Nicholas is starting the "you love my brother more than me" and "I am no good at anything" ridiculousness that drives me nuts. He likes to see how upset I get every time he says, "You hate me!" and I protest for long periods of time trying to convince him otherwise. He likes to see me squirm when he says, "you think Christopher is a better piano player than I am" and I go on for hours about how he is a fine piano player and because of his ability he is always given a harder song to play for his recitals. He loves it when he says, "I am a terrible writer" and I gush about how I love to read his stories and am so impressed with his handwriting and how he is spelling the words so much clearer than before.

Keep in mind that I give praise where praise is due and often when the boys least expect it. I tell them I am proud of them even when they aren't doing the specific thing I am telling them I am proud of. But, I have been feeling kind-of bad lately that, boy, I must have really done something wrong for Nicholas to have such low self-esteem. How is it that he thinks he is bad and stupid and unloved? How did that happen? Where did I go wrong? I know that I give my kids praise. I know that I nurture and respect their differences and different abilities. I know that I offer words and actions of support.

One night after Nicholas got ready for bed and he and I were reading in his room he started acting really goofy and flopping around like a fish. It was time to turn out the lights and go to sleep and he was babbling about how I don't like the way he reads and I hurt his feelings. I was confused and asked him to specifically tell me what he meant. How did I hurt his feelings? His reply was "I don't want to tell you" and that set off the next half-hour of coaxing and cajoling to get him to tell me what was bothering him. He kept repeating that he wasn't going to tell me what I did and I kept insisting that he explain how I hurt his feeling. I needed to know how to remedy the situation but I couldn't do that if I didn't know what was at the root of his feelings. We danced around this until I realized that it was way past his bedtime and we were getting nowhere. Time to turn out the lights.

I was walking with my neighbor the next morning explaining what happened with Nicholas the night before when she said matter-of-factly, "yeah, my kids started that right around Nicholas's age and they still do it now that they are 10 and 12. Not quite as much as when they were younger but they still do it." Started what? Do what?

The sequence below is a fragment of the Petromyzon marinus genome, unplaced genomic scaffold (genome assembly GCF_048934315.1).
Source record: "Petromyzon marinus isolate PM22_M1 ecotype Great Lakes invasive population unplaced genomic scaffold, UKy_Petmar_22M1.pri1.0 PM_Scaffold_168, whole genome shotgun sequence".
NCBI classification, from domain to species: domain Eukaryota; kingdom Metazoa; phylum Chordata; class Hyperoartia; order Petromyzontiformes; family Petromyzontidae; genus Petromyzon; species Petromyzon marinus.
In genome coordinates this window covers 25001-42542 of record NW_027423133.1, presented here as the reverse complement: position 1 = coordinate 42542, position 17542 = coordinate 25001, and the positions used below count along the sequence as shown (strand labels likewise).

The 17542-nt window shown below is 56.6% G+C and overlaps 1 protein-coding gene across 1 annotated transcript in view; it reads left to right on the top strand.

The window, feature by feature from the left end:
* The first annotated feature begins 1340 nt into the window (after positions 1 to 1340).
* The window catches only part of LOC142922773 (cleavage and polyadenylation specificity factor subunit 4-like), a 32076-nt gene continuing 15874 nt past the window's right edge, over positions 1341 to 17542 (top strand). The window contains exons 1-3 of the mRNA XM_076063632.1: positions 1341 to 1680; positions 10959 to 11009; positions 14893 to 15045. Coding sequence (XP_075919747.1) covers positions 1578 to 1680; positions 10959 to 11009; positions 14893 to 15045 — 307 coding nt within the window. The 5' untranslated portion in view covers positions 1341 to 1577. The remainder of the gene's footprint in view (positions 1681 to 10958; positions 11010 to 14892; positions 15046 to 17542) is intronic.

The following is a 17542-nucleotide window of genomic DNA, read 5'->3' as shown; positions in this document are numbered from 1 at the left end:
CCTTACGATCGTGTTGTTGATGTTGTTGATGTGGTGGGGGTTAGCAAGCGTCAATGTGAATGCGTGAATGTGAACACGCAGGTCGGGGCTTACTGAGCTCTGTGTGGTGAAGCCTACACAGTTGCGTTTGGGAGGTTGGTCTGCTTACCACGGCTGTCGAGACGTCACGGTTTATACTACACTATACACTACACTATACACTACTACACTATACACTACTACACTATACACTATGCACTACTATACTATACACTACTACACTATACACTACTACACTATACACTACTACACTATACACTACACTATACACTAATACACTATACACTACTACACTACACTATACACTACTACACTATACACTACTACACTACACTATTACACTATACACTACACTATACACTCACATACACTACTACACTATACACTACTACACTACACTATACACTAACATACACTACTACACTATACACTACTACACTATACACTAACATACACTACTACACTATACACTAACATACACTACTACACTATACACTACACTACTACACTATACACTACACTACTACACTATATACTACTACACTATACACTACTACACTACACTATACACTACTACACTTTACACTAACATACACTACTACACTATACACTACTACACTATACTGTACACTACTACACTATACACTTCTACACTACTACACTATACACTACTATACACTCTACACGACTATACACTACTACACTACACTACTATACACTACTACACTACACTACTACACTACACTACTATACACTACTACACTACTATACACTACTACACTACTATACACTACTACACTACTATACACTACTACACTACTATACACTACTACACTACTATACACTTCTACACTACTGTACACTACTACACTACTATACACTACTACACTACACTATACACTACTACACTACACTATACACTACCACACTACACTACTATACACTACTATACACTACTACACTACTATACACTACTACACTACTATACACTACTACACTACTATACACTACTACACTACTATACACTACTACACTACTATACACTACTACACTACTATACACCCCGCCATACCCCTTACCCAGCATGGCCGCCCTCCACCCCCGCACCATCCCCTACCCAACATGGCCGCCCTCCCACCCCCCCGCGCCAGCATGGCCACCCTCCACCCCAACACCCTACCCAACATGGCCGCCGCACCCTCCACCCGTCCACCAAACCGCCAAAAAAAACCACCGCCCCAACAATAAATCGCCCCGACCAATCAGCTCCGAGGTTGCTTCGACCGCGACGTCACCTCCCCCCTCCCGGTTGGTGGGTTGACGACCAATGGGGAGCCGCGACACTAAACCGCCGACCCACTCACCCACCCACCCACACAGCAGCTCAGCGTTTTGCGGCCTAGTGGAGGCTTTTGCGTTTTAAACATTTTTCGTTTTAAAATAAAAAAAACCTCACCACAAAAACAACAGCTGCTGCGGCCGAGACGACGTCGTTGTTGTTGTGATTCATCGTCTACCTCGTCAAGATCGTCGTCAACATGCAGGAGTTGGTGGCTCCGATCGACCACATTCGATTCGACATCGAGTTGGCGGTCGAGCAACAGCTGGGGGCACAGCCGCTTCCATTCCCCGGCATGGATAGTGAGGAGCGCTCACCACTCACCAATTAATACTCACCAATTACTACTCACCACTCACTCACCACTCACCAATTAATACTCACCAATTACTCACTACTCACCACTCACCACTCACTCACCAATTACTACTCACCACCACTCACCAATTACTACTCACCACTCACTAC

Try to get as much attention as possible; that's what. Whether it's claiming to love one sibling more than another, announcing that they are no good at anything or declaring that a parent has made them feel really bad about "something" it's clear that these self-absorbed little rascals have stumbled upon a really good way to get lots and lots of attention and push mom's buttons.

As my friend and I were walking and she related some stories to me about the way her kids did (and still do) practically the same thing that Nicholas did the night before I stopped dead in my tracks. I realized instantly that the inane conversation Nicholas and I had the night before had nothing to do with his hurt feelings and everything to do with his desire to keep my attention for as long as possible and avoid going to sleep. It worked. He had my attention and his bedtime was pushed back by at least 30 minutes. Chalk one up for Nicholas.

I felt a lot better after my conversation with my walking friend because I realized that I'm not a bad parent, I just have a clever kid. Now that I am aware that this happens to other people in other families with strikingly similar stories I can feel confident playing the game instead of sitting on the sidelines frantically reading the player's manual.

For example, every night before the boys go to bed they ask me what we are doing the next day or as Christopher puts it "when the sun comes up." I told them the other night that we were taking Grandma Murray to Greenfield Village for the day. It's one of our favorite places and the boys always have a great time.

Nicholas tried earnestly to delay his bedtime that night by insisting that I read what he wrote in his notebook. I let him come downstairs to show me and saw that he wrote "I do not fel lik going to Grenfeld Vilg." Hmmmmnnnn. Don't feel like going to your favorite place? That's weird. I asked him why he didn't want to go and he declared, "I hate Greenfield Village! It's boring." I asked him why it's boring and he said there is nothing fun to do there (which is utter nonsense). I sensed that he was wanting desperately to avoid his bedtime by announcing that the plans I made for the next day were clearly unacceptable to him. So, I told him calmly and simply that since his dad was working from home the next day he could stay home and I wouldn't make him go to the nothing-to-do-boring-dull place. Problem solved.